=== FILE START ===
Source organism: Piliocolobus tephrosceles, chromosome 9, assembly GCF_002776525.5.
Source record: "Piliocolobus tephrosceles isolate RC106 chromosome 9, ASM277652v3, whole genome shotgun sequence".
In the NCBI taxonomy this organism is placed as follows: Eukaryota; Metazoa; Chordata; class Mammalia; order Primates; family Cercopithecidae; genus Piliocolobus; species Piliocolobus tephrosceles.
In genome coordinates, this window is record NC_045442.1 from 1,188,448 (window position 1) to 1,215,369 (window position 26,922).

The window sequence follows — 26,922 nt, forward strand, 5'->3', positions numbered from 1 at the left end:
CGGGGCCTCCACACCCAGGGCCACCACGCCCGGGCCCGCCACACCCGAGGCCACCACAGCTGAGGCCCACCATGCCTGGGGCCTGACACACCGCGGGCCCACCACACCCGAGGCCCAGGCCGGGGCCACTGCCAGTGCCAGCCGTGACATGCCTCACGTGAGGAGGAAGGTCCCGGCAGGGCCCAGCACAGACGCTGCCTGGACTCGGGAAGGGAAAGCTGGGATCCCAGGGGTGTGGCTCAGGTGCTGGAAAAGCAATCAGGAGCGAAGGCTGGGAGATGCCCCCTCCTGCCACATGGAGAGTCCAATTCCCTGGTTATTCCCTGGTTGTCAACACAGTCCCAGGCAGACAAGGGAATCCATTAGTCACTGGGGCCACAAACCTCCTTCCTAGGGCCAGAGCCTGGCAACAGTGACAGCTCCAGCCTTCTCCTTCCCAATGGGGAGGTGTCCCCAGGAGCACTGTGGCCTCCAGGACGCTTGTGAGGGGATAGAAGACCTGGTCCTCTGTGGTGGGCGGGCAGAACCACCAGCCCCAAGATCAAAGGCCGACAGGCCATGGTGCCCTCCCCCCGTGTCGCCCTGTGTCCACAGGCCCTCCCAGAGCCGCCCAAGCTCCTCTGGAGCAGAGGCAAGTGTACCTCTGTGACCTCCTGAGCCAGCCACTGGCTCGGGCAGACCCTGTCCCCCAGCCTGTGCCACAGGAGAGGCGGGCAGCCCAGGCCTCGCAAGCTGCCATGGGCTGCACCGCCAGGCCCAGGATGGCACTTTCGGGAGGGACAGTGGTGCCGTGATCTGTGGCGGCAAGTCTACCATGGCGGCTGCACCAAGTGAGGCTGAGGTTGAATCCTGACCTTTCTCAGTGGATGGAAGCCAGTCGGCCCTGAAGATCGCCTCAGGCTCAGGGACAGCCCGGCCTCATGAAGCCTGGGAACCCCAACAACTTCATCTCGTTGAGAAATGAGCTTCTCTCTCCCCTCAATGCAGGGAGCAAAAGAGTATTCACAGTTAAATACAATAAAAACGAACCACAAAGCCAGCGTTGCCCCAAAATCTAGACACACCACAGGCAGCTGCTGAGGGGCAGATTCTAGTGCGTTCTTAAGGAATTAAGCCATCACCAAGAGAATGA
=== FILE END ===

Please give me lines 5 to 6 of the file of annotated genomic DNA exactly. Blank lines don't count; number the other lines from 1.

The window sequence follows — 26,922 nt, forward strand, 5'->3', positions numbered from 1 at the left end:
CGGGGCCTCCACACCCAGGGCCACCACGCCCGGGCCCGCCACACCCGAGGCCACCACAGCTGAGGCCCACCATGCCTGGGGCCTGACACACCGCGGGCCCACCACACCCGAGGCCCAGGCCGGGGCCACTGCCAGTGCCAGCCGTGACATGCCTCACGTGAGGAGGAAGGTCCCGGCAGGGCCCAGCACAGACGCTGCCTGGACTCGGGAAGGGAAAGCTGGGATCCCAGGGGTGTGGCTCAGGTGCTGGAAAAGCAATCAGGAGCGAAGGCTGGGAGATGCCCCCTCCTGCCACATGGAGAGTCCAATTCCCTGGTTATTCCCTGGTTGTCAACACAGTCCCAGGCAGACAAGGGAATCCATTAGTCACTGGGGCCACAAACCTCCTTCCTAGGGCCAGAGCCTGGCAACAGTGACAGCTCCAGCCTTCTCCTTCCCAATGGGGAGGTGTCCCCAGGAGCACTGTGGCCTCCAGGACGCTTGTGAGGGGATAGAAGACCTGGTCCTCTGTGGTGGGCGGGCAGAACCACCAGCCCCAAGATCAAAGGCCGACAGGCCATGGTGCCCTCCCCCCGTGTCGCCCTGTGTCCACAGGCCCTCCCAGAGCCGCCCAAGCTCCTCTGGAGCAGAGGCAAGTGTACCTCTGTGACCTCCTGAGCCAGCCACTGGCTCGGGCAGACCCTGTCCCCCAGCCTGTGCCACAGGAGAGGCGGGCAGCCCAGGCCTCGCAAGCTGCCATGGGCTGCACCGCCAGGCCCAGGATGGCACTTTCGGGAGGGACAGTGGTGCCGTGATCTGTGGCGGCAAGTCTACCATGGCGGCTGCACCAAGTGAGGCTGAGGTTGAATCCTGACCTTTCTCAGTGGATGGAAGCCAGTCGGCCCTGAAGATCGCCTCAGGCTCAGGGACAGCCCGGCCTCATGAAGCCTGGGAACCCCAACAACTTCATCTCGTTGAGAAATGAGCTTCTCTCTCCCCTCAATGCAGGGAGCAAAAGAGTATTCACAGTTAAATACAATAAAAACGAACCACAAAGCCAGCGTTGCCCCAAAATCTAGACACACCACAGGCAGCTGCTGAGGGGCAGATTCTAGTGCGTTCTTAAGGAATTAAGCCATCACCAAGAGAATGA